Roasting up a meal for a wintry weekend afternoon is a traditional joy. But to shake things up, why not look past the usual ...

The typical Sunday roast was a tradition I grew up with: arriving at my grandparents on time wearing ones best clothes; sitting down to a carefully set table featuring the best linen, dinner set and cutlery; saying grace and remembering to use one's manners. Such pressure could take the focus away from the food but not for me. I could sit up straight, keep my elbows off the table and remember to leave my cutlery straight - whatever it took to get seconds!

I always remember lamb or beef being served, plenty of vegetables and a glorious amount of silky gravy poured from the gleaming silver gravy boat. This was the 70s, and by the 80s chicken began to appear on occasion. My paternal grandmother had passed and some of the traditions and formality began to wane.

These days the extended family gather for a Sunday roast - especially one in the middle of the day - only on a rare occasion, but that is no reason to let this typical Kiwi meal fade into a distant memory. Selaks National Roast Day (this Sunday 5 Aug) is in its third year of encouraging everyone to take time out to celebrate honest good food with family and friends.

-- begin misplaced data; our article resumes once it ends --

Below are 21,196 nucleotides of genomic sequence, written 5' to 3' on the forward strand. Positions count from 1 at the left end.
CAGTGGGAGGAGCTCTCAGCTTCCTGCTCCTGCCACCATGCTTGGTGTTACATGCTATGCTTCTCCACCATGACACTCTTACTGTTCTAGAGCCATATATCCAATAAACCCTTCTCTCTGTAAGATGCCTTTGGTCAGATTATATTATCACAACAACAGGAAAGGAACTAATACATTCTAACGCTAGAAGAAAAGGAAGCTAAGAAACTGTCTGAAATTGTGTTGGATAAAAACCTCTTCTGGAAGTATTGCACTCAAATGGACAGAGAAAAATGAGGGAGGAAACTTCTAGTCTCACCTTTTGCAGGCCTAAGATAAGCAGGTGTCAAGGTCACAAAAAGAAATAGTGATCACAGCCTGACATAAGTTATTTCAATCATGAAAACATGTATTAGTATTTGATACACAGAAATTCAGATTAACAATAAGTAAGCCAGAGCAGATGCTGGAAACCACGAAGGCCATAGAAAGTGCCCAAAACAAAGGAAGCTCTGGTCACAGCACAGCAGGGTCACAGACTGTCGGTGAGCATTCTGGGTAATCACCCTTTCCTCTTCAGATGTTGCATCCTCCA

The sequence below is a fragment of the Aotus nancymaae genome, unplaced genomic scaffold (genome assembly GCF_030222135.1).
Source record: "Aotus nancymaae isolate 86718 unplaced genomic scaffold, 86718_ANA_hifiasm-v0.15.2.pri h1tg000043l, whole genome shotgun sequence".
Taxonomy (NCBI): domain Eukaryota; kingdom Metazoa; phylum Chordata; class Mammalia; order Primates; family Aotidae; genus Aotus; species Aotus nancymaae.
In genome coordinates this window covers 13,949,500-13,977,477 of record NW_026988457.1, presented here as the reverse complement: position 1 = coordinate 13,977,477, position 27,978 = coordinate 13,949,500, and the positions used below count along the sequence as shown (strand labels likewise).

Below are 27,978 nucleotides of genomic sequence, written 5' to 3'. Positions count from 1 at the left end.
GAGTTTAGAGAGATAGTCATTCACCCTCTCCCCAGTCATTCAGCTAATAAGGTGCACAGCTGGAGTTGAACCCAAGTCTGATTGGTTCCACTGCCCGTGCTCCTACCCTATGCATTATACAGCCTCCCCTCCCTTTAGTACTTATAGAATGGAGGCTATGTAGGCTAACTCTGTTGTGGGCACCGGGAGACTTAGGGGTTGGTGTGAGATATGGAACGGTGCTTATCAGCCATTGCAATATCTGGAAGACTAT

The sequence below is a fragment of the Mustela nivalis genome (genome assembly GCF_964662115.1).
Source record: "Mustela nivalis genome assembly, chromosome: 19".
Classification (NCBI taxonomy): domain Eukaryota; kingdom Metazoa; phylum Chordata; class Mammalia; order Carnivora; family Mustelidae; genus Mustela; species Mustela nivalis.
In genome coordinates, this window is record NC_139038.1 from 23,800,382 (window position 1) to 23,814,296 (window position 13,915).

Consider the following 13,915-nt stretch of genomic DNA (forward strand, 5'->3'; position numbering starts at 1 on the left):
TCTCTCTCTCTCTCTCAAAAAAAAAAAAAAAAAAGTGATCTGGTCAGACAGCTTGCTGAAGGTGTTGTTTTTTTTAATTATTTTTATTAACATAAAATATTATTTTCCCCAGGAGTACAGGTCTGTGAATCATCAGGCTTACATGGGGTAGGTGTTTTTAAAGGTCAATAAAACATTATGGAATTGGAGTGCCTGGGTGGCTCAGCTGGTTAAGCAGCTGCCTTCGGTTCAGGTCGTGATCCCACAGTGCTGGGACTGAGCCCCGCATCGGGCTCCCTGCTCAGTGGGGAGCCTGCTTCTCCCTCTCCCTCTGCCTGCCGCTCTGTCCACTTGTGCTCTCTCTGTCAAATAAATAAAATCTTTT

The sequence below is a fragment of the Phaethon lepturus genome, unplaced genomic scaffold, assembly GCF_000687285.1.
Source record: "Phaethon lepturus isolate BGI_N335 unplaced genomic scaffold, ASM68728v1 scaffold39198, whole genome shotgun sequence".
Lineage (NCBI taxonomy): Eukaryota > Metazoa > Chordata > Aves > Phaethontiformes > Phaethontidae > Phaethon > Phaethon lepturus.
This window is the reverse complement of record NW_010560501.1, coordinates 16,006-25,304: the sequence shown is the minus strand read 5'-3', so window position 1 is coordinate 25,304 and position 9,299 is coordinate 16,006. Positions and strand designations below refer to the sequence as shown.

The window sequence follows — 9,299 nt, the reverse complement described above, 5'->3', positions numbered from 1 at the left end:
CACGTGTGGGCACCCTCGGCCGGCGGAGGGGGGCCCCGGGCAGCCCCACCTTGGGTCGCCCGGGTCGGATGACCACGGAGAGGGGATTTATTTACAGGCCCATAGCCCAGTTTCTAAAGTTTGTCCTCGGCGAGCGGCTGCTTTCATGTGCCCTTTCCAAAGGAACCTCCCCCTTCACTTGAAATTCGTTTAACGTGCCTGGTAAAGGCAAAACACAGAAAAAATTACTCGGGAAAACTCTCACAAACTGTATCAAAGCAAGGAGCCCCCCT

A traditional definition of the word "roast" means a meal where roast meat is served. But a variety of ingredients can be roasted, such as vegetables, fish and fruit. Today I have thrown the traditional options aside and am using hapuku, goat and fruit.


When roasting fish, you need to choose a variety with thick, firm flesh. Hapuku is perfect and remains juicy in the centre. Ask to keep the skin on and learn to perfect the technique of crisping the skin before putting the fillets in the oven. The skin tastes delicious and provides fantastic texture to the dish.

A goat leg is easily available from Halal butchers (see tip below) and can be prepared in the same way as lamb. It is a delicious meat and very lean and benefits from cooking slowly until the meat is very tender and flavoursome.

Roasting fruit is a great way to enjoy winter fruits. The result is full of flavour with syrupy juices, very simple to prepare and a great dessert to follow a hearty main.

So gather the friends and family round the table for a roast and spend some time enjoying down-to-earth food, good wine and plenty of conversation - and don't forget your manners!

Chef's tip

The term halal refers to meat that has been slaughtered in a way that limits pain and suffering as much as possible. The Qu'ran teaches Muslims that all animals should be treated with respect and be well looked after.

What do you think of roast dinners? What sort of foods do you like to include?